This article analyses the European Union’s emerging role in international health issues and, in this respect, focuses on its activities within the World Health Organization (WHO). The European Union (EU) has gradually become a more unified actor in a range of policy areas that are subject to international cooperation. This is the result of expanded internal competence to make common European laws, the European Commission’s ambition for EU leadership on a range of international issues, and increased pressure to operate with a single voice. The latter is reinforced by a declining role of individual EU member states in the international system. In line with this development, the designers of the
Lisbon Treaty aimed at strengthening EU coordination on international affairs and ensuring a single external representation by a permanent EU representative. However, in the field of health, just as in other areas, a strengthening
of EU coordination and a joint external representation are not uncontested. EU member states consider health policy primarily a national prerogative, which Brussels should not interfere with (Greer 2006). This has repercussions for their willingness to cooperate internationally. At the same time, the political dimension of international health issues and reasons to cooperate on them are increasingly being recognised. WHO is no longer considered just another implementing UN agency, but instead a serious international organisation where issues with significant security and foreign policy impact are discussed (McInnes and Lee 2006). This combination of circumstances provides an interesting setting for analysing the evolution of the EU’s role and performance in WHO discussions. This article will consider if and why EU member states are willing
and/or legally obliged to operate with a single voice on issues discussed within WHO. It will analyse the EU’s performance in policy debates taking place within the organisation. It will look at two elements of performance. The first element is the effectiveness of the EU in terms of achieving its goals in WHO negotiations. The second element is the relevance of the EU’s involvement in WHO processes for the EU member states. It focuses on the extent of EU unity throughout policy-making processes by looking at EU coordination and external representation practices. In this respect it also discusses the efficiency of these processes in terms of time and resources invested. In addition, the financial viability of the commitments the EU engages in within the WHO will be briefly discussed, in order to see if they match the objectives agreed upon. The empirical information presented here is based on a study of docu-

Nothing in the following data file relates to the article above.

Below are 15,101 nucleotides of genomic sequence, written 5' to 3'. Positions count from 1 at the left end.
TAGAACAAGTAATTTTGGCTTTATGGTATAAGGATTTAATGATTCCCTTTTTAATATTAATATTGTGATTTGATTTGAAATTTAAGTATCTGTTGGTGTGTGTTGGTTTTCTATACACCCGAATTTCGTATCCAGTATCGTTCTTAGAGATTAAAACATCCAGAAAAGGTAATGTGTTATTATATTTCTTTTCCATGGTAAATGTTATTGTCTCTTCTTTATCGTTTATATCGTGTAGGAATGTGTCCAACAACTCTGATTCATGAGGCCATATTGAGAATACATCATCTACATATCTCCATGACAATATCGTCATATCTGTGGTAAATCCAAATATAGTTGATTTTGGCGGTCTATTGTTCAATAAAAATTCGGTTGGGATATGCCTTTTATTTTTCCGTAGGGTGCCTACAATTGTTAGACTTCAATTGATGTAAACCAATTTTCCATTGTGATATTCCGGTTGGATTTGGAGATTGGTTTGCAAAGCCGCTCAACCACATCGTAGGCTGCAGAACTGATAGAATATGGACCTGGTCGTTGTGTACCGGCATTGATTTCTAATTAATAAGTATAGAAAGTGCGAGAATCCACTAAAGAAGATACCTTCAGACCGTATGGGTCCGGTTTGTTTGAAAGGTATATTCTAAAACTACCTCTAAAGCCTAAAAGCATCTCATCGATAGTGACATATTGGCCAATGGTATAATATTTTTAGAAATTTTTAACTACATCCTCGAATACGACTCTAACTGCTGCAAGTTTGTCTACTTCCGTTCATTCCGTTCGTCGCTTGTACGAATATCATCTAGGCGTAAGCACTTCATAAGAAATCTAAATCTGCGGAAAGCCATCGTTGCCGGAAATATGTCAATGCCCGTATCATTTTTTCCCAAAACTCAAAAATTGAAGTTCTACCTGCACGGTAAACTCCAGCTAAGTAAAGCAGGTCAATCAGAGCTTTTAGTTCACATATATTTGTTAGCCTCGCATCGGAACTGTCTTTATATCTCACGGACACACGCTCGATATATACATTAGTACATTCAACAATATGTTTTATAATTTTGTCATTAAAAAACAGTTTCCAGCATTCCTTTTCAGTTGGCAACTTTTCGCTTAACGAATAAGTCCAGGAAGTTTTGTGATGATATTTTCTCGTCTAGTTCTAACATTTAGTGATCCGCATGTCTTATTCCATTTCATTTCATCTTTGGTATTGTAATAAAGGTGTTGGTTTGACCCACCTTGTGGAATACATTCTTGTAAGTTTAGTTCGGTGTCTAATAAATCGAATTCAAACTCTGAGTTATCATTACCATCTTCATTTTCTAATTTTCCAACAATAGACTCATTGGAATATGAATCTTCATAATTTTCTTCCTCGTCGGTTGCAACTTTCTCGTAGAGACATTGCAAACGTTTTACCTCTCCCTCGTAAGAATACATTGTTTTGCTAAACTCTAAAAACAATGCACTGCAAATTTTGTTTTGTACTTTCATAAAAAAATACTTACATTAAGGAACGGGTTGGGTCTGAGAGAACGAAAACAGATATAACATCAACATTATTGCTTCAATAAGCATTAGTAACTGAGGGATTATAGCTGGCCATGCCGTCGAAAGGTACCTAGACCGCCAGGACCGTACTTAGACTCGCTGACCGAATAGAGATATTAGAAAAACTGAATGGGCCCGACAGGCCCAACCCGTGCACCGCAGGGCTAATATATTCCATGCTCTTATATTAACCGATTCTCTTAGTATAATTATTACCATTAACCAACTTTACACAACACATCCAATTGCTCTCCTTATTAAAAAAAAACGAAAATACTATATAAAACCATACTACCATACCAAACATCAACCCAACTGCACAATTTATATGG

ments, literature and other written materials, and on about 20 (telephone) interviews the author conducted in 2008 with representatives of EU member states and other experts involved in WHO negotiations. These interviews focused on WHO negotiations around two strategies: one on diet, physical activity and health (2004), and the other on public health, innovation and intellectual property (2008).1 The interviews also included more general questions on the evolution of the process of EU coordination in the WHO. This also allows them to be used for this paper. About five additional (telephone) interviews were conducted in 2009 and 2010 to check and update information. This article proceeds as follows: first, the overall relationship between the
EU and WHO will be discussed; second, the EU’s performance is considered. The concluding section will discuss whether an increased involvement of the EU’s foreign policy track, represented by the High Representative of the Union for Foreign Affairs and Security Policy and the European External Action Service, could offer opportunities for strengthening EU health diplomacy.